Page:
The second thing I want to talk about is the fact that this is a budget for the few. I am sure it has come as a bit of a surprise to Liberal Party representatives opposite, whose branch members may well earn over $52,000 per annum, but the fact is that most voters do not earn over $52,000 a year and therefore have received nothing from the tax cuts. There is nothing for pensioners in this budget. That is something of particular concern to me in relation to the electorate that I represent. Wills has the highest number of aged pensioners of any electorate in Victoria—it had over 18,000 age pensioners as at June 2003—and the second highest number of any electorate in Australia.

By contrast, Labor do intend to support pensioners. For example, we believe that some of the budget proceeds ought to be invested in a dental care program. We propose that a Labor government would invest $300 million in Australian dental care over four years—that is to say, $120 million a year for this program when it is fully operational. Many people on the waiting list for dental care—and the waiting list is now over 500,000 strong, with people waiting up to five years to get their teeth fixed—are elderly. Our program will revive the vision of Ben Chifley, when he inserted an amendment intothe Constitution in 1946 which said that affordable dental health treatment was as essential as other medical treatments.

Under our plan, concession card holders such as pensioners, health care card holders and their dependents will now get free check-ups when they need them and subsidised dental treatment, restorations and dentures. Our plan will also assess the dental health of every person admitted to residential care and put in place an action plan to provide ongoing care. We will target programs for Indigenous communities, and we will provide public education awareness programs that help with prevention. We think that is important.

We also think that other aspects of health are important, and that is why we have put forward the proposal to help restore bulk-billing from the levels to which it has been falling under this government. Under us, there was a year in, year out increase in the level of bulk-billing. Under this government, there is a year in, year out decline in the percentage of bulk-billing. Medicare needs the support of a Labor government genuinely committed to bulk-billing and to restoring Medicare.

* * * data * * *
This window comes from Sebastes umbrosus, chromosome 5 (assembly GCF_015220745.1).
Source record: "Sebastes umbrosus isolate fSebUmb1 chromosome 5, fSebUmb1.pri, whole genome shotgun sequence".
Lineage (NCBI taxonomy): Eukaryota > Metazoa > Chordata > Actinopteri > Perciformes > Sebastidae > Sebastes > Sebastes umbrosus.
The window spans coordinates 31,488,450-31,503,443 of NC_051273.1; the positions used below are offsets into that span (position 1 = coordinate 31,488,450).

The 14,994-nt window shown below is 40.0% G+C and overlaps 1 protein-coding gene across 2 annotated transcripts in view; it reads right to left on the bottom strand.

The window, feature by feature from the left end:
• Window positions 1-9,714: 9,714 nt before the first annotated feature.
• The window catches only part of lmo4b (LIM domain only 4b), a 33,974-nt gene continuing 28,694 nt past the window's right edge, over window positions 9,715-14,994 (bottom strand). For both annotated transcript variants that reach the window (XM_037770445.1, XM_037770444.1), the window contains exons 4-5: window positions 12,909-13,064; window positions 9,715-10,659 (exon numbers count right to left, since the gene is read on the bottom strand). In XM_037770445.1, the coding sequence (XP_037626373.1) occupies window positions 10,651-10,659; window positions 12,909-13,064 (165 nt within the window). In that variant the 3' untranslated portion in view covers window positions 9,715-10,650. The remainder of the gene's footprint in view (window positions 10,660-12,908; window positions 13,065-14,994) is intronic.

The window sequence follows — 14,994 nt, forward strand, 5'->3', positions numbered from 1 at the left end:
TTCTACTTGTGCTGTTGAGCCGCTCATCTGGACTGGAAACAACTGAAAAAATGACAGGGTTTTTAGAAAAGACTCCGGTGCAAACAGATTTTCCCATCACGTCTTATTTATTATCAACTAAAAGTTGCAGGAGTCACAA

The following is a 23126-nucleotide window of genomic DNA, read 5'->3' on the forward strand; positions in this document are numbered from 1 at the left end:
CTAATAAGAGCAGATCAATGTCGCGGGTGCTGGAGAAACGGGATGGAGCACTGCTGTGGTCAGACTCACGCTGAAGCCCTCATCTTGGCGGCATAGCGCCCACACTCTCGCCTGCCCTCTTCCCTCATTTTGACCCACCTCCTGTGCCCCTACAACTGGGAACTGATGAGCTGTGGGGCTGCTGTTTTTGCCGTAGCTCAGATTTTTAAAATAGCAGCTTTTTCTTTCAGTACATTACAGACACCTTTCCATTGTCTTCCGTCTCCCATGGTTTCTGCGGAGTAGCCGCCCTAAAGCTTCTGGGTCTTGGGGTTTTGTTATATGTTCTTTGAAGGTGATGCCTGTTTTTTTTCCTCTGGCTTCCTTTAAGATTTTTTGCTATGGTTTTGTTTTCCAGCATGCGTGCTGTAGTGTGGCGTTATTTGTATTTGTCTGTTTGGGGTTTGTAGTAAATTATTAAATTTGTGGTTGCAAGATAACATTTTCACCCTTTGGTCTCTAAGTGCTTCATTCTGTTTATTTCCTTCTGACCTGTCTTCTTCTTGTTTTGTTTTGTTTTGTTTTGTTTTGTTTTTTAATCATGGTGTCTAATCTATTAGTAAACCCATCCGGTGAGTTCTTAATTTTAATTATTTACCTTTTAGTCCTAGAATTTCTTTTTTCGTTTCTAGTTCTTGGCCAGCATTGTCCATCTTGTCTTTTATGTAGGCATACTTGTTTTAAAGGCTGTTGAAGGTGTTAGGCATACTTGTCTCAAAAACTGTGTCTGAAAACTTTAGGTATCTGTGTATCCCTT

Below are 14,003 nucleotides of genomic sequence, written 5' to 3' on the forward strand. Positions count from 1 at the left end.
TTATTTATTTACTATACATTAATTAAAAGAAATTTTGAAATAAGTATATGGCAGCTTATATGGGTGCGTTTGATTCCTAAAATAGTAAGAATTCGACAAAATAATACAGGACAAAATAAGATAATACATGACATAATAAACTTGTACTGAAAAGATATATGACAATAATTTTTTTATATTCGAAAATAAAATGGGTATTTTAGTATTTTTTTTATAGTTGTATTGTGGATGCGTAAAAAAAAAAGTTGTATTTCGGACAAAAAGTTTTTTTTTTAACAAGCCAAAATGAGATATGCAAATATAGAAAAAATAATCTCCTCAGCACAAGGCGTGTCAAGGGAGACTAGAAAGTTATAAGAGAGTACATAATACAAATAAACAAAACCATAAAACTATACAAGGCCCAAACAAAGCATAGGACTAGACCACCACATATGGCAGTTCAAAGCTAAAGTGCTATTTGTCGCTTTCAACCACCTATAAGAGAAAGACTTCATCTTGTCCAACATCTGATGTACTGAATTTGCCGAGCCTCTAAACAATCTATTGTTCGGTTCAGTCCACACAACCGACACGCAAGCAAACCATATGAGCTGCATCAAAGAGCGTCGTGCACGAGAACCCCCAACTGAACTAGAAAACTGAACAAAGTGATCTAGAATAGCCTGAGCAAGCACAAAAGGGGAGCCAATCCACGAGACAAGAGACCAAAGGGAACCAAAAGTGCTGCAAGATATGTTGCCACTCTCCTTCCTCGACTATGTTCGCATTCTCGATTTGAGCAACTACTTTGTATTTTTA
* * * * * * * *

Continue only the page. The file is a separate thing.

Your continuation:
The other thing we intend to do which is very important for many Australian families is in the area of access to higher education and post-secondary education—that is, to provide some 20,000 new university places and 20,000 new TAFE places and to reverse that 25 per cent increase which universities have been allowed to charge in relation to HECS. You will be aware that most universities have been putting their hand out and saying, `Thanks very much; we'll take the full 25 per cent'—the full tote odds—and that has placed a very great burden on students and their families and has diminished ongoing access to higher education. One of the great achievements of Labor governments was the establishment of better and improved access to higher education, more places and more affordable places. That has been in reverse under this government.

That third thing I want to refer to is the appalling handling of cooperative research centres by the government. Just prior to the bringing down of the budget, we discovered that it had changed the guidelines in relation to cooperative research centres to rule out those which are engaged in research for public good—to say that, unless you have a commercial focus, we are not going to support you. And so it was that cooperative research centres like the reef CRC and the rainforest CRC were told that they would be defunded. We found, when we looked at the budget, that the amount of Commonwealth spending for CRCs was $202 million in 2003-04, $193 million in 2004-05 and that it will shrink to $152 million by 2010-11. The Commonwealth has been getting out of support for cooperative research centres and undermining them. In the environmental area, the figures in the government's budget papers show that funding for environmental CRCs will decline from $54 million this financial year to $48 million next financial year, to $34 million the year after that and just $29 million the year after that. This government has treated cooperative research centres very poorly.